In this latest action, Soaring Helmet -- a Tukwila, Wash.-based company that offers "Vega" helmets -- alleges that a rival, Leatherup.com, uses the name Vega to trigger Google pay-per-click ads. Soaring Helmet also alleges that Leatherup.com has used Vega in the body of its ads.
The lawsuit, which named both Google and Leatherup.com as defendants, was filed this week in federal district court in Seattle. Soaring Helmet argues in its court papers that the use of its name as a keyword is likely to confuse people who are searching for its helmets. The company also says that one ad, which included the pitch "50% off Vega Helmets" in the copy, cost it revenue. "At least one retailer refused to do business with Soaring Helmet due to the fact that the Leatherup.com advertisement falsely stated that Leatherup.com sells Soaring Helmet's products at a deep discount," the lawsuit alleges.
Neither Leatherup.com, Soaring Helmet's law firm or Google responded to inquiries by Online Media Daily about the case.
Google has allowed marketers to arrange for trademarks to trigger ads for around five years, but until recently, had only faced a handful of lawsuits about the practice.
In the last several weeks, however, the search giant has been hit with three other trademark infringement lawsuits -- a trend that led cyberlawyer Eric Goldman to declare: "It's clearly open season on trademark infringement lawsuits against Google."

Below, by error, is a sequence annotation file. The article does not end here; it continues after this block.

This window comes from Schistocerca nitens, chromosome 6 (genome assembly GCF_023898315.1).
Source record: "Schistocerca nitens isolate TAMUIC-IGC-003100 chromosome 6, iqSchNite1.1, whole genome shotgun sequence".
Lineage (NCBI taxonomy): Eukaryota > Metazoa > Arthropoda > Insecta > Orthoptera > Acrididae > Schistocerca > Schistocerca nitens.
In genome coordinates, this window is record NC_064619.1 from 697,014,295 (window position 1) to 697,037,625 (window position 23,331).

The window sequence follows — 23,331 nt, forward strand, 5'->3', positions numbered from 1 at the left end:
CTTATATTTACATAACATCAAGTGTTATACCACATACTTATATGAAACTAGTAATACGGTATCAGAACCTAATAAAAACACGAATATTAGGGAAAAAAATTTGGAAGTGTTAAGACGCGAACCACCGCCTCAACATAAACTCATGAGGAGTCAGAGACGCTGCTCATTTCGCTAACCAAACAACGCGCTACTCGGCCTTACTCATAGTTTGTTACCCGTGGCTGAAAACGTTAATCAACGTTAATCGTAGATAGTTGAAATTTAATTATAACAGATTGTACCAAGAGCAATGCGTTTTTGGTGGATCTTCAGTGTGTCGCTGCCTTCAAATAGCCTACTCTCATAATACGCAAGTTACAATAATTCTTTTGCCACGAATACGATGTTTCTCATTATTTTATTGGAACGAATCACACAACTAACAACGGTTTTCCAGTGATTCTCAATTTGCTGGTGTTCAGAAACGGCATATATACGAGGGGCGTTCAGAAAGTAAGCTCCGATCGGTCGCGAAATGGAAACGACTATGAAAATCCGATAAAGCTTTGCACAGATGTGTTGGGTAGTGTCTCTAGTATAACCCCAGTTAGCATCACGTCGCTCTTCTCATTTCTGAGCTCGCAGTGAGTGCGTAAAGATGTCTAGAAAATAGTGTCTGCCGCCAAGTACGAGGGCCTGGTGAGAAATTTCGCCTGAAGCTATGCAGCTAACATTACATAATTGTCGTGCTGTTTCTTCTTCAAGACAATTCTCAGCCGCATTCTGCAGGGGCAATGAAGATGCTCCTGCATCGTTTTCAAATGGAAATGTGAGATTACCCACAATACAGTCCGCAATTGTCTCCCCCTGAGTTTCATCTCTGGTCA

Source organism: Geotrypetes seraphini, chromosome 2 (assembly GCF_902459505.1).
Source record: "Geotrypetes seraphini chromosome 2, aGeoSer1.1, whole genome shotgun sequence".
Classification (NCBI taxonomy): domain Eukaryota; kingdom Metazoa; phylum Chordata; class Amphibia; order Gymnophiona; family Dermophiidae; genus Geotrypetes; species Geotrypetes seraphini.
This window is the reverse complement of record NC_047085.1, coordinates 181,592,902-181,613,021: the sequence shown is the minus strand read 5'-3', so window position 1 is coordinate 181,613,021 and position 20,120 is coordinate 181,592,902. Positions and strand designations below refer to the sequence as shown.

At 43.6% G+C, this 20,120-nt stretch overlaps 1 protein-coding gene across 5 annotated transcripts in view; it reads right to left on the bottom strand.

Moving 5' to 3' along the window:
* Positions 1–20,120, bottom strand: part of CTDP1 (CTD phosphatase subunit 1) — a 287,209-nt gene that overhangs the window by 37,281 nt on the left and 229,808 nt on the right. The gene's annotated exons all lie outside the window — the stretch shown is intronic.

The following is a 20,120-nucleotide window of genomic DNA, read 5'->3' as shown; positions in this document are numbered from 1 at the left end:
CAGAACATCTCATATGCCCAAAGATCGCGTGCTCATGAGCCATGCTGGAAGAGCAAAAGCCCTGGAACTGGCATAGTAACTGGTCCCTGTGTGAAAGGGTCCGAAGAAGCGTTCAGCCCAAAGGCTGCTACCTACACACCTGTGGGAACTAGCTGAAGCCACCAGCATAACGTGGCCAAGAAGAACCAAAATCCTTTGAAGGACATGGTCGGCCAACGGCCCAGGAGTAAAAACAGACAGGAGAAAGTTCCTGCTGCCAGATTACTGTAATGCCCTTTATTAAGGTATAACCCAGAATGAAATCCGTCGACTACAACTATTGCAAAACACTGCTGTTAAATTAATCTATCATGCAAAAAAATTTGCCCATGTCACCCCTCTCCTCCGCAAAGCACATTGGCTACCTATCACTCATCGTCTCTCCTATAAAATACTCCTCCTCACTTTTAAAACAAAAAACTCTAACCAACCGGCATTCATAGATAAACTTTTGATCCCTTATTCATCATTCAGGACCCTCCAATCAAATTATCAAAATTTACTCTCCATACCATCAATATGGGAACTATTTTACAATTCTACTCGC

Software development company Firepond kicked off the recent wave of litigation last month by filing a potential class-action lawsuit against Google in federal district court in Texas. The same lawyers filed another potential class-action suit a few days later on behalf of real estate investment guru John Beck. Several weeks after that, the Connecticut law firm Stratton Faxon brought a similar lawsuit against the company.
It's possible that the recent wave of legal activity was sparked by an April ruling against Google in an action brought by computer repair shop Rescuecom. In that case, the 2nd Circuit Court of Appeals ruled that using a trademark to trigger an ad is the type of "use in commerce" that can potentially infringe on the mark. That decision doesn't mean that Google will lose the lawsuit; the company is still entitled to a trial on whether using the Rescuecom name to trigger ads caused consumer confusion. But the decision makes it easier for other trademark holders to get their day in court.
Still, the only case that actually went to trial against Google resulted in a win for the search company on the key point. In that lawsuit, brought by insurance company Geico, U.S. District Court Judge Leonie Brinkema in Virginia ruled that Geico hadn't proven that people were confused when its name triggered ads for rivals.